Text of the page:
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In 1936 director Marc Connelly adapted his Pulitzer prize-winning play The Green Pastures from the stage to the screen with an all-black cast that included the talents of Eddie "Rochester" Anderson, Oscar Polk, Edna Mae Harris, and Rex Ingram as De Lawd. Presented as a Deep South folk tale, this lively recreation of various Old Testament stories opens with George Reed starring as Reverend Deshee, a Baptist preacher in Louisiana who is determined to educate his congregation on the stories of the bible in a manner they can easily relate to. Imagine, if you can, a "Southern-style Heaven" where black English vernacular is spoken, fish fries and free cigars are plentiful, and the Hall Johnson Choir sings spirituals in the background all day. In other words, you have a broadly played black miracle play, which should be seen in the context of when it was made to best appreciate its many virtues.
Rex Ingram dominates the film with his virtuoso turn in three roles as De Lawd, Adam, and Hezdrel. The first Black to receive the Phi Beta Kappa key at Northwestern University, Ingram quickly proved himself more creative and unpredictable than his academic record indicated. Instead of pursuing a career as a doctor upon graduating from medical school, Ingram went into film. He was often compared to Paul Robeson, as both possessed a regal quality that demanded respect from their counterparts. While Robeson was generally considered the better actor, Ingram had a unique quality that Robeson lacked and that was his ability to express compassion, gentleness, and a genuine interest in his fellow man.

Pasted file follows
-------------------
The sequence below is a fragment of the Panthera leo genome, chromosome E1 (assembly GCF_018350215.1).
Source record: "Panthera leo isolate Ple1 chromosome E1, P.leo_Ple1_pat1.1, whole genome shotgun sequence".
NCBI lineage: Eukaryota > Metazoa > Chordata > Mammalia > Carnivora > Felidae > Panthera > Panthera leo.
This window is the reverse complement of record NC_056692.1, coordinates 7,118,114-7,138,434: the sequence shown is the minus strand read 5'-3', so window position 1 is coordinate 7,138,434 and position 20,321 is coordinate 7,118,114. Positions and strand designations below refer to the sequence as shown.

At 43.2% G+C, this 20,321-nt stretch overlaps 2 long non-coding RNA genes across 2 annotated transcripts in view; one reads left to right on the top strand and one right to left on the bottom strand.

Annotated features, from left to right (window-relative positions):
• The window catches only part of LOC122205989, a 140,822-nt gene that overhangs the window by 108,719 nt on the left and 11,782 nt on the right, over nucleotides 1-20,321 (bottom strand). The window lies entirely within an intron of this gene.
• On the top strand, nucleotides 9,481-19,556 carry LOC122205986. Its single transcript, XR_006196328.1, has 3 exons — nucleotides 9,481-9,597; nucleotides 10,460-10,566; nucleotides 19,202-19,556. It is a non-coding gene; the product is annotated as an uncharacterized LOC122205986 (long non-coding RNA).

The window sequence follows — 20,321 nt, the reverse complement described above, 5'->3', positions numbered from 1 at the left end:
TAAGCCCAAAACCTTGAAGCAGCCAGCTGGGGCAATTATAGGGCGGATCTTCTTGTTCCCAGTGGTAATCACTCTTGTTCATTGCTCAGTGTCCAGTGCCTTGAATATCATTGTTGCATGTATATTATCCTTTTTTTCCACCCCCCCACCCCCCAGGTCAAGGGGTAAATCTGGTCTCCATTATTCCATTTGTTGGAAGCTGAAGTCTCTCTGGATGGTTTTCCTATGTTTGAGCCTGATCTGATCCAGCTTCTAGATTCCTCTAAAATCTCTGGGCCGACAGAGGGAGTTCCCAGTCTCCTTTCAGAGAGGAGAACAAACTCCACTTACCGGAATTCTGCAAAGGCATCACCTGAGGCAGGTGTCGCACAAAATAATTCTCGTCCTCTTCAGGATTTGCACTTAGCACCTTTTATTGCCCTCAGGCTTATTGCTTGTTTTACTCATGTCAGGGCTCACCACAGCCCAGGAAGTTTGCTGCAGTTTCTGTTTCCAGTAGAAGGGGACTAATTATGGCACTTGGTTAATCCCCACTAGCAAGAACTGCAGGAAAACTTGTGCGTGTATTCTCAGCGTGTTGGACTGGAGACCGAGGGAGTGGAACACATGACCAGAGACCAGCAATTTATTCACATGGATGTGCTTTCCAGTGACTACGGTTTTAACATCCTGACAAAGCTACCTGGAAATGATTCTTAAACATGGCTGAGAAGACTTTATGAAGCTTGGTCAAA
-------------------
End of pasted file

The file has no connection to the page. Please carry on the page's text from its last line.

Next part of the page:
The Green Pastures received generally mixed notices from the press during its original film release. The New York World Telegram called it "a beautiful film," while other publications like The Nation were quick to note its rather awkward stage-bound origins. In recent years, the film has come under fire for perpetuating the negative stereotypes surrounding African-American culture. Black film historian Donald Bogle in Toms, Coons, Mulattoes, Mammies & Bucks wrote: "It is new evident that The Green Pastures rested on a cruel assumption: that nothing could be more ludicrous than transporting the lowly language and folkways of the early twentieth-century Negro back to the high stately world before the flood....And in this juxtaposition of low with high, there were implied Negro ignorance and inferiority." Despite his criticisms of the film, Bogle also added "Few film casts have ever equaled the sheer dynamics and unabashed delight that these actors showed."
Director:Marc Connelly, William Keighley
Producer:Henry Blanke, Jack L. Warner (uncredited)
Screenplay:Roark Bradford, Marc Connelly, Sheridan Gibney (uncredited)
Music:Erich Wolfgang Korngold
Art Direction:Stanley Fleischer, Allen Saalburg
Principal Cast:Rex Ingram (Adam/Delawd/Hezdrel), Oscar Polk (Gabriel), Eddie "Rochester" Anderson (Noah), Frank H. Wilson (Moses/Sexton), George Reed (Mr. Deshee/Aaron)
BW-93m. Closed captioning.
by Kerryn Sherrod
Cabin in the Sky (1943)
An all-star screen adaptation of the successful Broadway play, Cabin in the Sky (1943) tells the story of the gambler Little Joe who is seriously wounded in a barroom fight. His pious wife, Petunia, prays for him to have a second chance so he can get into heaven. Joe survives, but God's General and Lucifer, Jr. begin the battle for his soul.